(Bloomberg) -- As goes January, so goes the year.
That’s the theory of a phenomenon known as the “January Barometer,” which suggests that if the stock market rises during the first month of the year, further gains may be in store for the next 11 months. Since 1950, the so-called January Barometer has been right 84.5% of the time, according to the Stock Trader’s Almanac.
The S&P 500 surged 27% in 2021, surpassing most bullish outlooks. But analysts expect returns to be more modest this year as the Federal Reserve winds down its massive stimulus support to combat rising inflation. This is expected to weigh on corporate earnings growth, and eventually stock prices.
“While the Fed has promised patience and a slow pace, it is now rather clear that they will be making a concerted effort to remove quantitative easing by mid-year and begin slowly raising rates,” Jeffrey Hirsch, editor of the Stock Trader’s Almanac, said in a note. “Plus it promises to be a contentious midterm election year and the battle against Covid-19 may linger.”
In spite of omicron’s rapid spread and travel disruptions, the S&P briefly eclipsed its all-time closing high in morning trading in New York, climbing as much as 0.6% before paring gains to trade 0.3% higher. The tech-heavy Nasdaq 100 advanced 0.6%.
To solidify his market outlook in 2022, Hirsch is looking to another stalwart of the almanac: The “January Trifecta,” which is based on the so-called Santa Claus rally, the market’s direction in the first five trading days of the new year and the January Barometer. All three indicators have solid track records of predicting the market’s direction for the remainder of the year.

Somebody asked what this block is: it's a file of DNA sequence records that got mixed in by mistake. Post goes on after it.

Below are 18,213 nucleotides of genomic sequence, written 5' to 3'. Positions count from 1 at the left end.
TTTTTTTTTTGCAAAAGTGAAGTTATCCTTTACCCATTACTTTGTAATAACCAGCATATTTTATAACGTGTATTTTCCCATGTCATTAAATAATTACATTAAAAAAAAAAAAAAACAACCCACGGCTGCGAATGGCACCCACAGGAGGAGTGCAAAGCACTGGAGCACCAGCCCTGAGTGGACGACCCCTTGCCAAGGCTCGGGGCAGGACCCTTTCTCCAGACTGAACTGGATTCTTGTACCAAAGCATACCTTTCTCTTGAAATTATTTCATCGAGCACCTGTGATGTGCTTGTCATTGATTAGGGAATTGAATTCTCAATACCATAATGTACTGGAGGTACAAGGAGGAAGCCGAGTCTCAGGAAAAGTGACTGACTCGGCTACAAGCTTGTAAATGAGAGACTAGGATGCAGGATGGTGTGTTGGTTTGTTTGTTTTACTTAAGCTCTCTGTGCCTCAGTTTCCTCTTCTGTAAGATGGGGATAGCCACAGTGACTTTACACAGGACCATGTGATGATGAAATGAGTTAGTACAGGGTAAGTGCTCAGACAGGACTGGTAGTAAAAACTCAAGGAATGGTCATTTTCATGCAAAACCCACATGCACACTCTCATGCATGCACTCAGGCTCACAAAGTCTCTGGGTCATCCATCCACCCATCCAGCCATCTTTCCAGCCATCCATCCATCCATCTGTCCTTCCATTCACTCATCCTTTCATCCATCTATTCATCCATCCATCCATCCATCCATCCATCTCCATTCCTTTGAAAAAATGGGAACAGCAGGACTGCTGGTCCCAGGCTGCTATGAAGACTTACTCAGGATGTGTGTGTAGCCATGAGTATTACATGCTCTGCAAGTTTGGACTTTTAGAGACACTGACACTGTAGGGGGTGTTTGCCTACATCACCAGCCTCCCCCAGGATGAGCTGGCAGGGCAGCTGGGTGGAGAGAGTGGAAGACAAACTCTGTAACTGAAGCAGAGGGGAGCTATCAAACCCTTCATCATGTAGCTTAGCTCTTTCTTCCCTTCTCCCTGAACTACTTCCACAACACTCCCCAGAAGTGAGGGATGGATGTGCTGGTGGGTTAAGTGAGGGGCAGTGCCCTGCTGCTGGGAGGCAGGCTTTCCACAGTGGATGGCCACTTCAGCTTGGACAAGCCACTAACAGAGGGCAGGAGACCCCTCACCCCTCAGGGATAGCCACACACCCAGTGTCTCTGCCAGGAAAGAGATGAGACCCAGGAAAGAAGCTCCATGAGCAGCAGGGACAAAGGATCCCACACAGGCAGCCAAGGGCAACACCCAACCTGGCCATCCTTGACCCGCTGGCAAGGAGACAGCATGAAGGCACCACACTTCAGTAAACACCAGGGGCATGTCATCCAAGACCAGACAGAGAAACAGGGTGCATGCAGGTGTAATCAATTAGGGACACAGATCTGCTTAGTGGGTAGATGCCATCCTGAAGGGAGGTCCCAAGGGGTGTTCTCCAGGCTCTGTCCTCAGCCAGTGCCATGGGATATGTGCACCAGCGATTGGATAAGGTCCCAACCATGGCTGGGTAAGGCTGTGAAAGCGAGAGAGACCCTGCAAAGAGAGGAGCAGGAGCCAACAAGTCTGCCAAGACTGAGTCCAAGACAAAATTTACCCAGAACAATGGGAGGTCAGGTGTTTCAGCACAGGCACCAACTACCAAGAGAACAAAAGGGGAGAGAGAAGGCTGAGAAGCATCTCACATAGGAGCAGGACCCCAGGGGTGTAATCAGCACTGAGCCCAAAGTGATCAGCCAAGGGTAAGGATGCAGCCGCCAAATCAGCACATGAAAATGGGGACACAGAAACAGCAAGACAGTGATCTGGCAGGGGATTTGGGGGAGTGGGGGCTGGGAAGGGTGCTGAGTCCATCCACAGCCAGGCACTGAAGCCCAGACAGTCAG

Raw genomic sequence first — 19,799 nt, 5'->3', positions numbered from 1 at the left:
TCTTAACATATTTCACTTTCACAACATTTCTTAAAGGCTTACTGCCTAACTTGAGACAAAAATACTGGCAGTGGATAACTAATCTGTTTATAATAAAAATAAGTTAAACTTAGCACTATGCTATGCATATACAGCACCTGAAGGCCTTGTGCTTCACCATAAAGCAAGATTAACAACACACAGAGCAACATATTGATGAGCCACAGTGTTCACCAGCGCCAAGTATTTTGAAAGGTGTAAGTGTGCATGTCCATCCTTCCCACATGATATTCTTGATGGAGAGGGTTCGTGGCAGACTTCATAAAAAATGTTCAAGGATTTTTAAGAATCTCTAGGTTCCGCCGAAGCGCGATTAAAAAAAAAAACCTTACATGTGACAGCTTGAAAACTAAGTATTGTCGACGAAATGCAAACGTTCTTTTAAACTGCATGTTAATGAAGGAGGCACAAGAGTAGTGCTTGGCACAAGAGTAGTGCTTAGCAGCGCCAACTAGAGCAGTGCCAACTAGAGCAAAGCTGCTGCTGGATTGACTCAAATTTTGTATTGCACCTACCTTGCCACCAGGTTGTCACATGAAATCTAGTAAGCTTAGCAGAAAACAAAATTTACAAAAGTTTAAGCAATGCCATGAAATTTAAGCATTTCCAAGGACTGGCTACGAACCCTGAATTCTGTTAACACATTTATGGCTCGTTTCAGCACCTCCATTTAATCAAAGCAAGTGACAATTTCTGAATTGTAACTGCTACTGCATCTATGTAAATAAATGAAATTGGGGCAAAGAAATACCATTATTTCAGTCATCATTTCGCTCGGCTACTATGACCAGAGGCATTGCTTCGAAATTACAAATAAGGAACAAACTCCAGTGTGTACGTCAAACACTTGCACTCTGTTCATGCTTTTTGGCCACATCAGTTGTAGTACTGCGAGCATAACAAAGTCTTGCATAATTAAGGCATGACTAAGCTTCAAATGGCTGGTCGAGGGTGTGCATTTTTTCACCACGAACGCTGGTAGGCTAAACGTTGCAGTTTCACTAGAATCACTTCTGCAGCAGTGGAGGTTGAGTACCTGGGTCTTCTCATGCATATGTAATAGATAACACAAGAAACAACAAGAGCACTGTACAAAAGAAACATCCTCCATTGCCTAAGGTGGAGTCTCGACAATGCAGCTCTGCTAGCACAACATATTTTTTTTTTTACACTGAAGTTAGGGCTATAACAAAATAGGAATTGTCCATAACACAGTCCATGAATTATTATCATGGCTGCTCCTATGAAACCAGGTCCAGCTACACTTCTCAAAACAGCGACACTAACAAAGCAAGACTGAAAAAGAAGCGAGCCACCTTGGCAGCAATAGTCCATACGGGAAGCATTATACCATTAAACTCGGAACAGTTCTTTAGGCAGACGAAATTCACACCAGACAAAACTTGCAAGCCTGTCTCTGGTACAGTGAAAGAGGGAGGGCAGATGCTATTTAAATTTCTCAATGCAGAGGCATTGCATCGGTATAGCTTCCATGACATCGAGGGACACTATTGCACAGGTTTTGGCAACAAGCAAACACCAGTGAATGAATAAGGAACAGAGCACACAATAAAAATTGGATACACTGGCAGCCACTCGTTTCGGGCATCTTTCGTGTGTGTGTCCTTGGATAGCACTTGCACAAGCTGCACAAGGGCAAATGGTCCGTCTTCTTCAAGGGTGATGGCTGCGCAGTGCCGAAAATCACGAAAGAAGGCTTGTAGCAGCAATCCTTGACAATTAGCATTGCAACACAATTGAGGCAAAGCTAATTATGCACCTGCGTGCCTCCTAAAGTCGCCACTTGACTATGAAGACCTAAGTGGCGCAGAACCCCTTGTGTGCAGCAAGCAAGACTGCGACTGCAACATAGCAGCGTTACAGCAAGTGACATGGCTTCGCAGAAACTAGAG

When all three were up, the S&P 500 has risen 90% of the time with an average gain of 17.5%, Hirsch’s data show. When any of the indicators were down, the year’s results were reduced. And when all three were down, the S&P 500 fell three out of eight years, with an average loss of 3.6%.
In midterm election years, however, the stock market’s performance in the first five trading days of a new year isn’t as good at projecting future gains. Market returns tend to be muted until later in the year, as there is less certainty of the outcome and the subsequent effects on policy changes. Midterms, which occur halfway between presidential elections, will take place Nov. 8. They decide which political party — Democratic or Republican — will hold a majority in each chamber of Congress for the next two years.
It’s less clear what the January Trifecta could mean for the future performance of technology and energy stocks, which were both among the top-performing S&P 500 sectors in 2021 with gains of over 30%. Since 1950, technology and small-cap shares in January fared slightly better than the broader large-cap space during midterm election years, with the S&P 500 averaging a decline of 0.7% while the Russell 2000 fell 0.6%. The Nasdaq Composite was barely positive, rising less than 0.1%, according to the Stock Trader’s Almanac.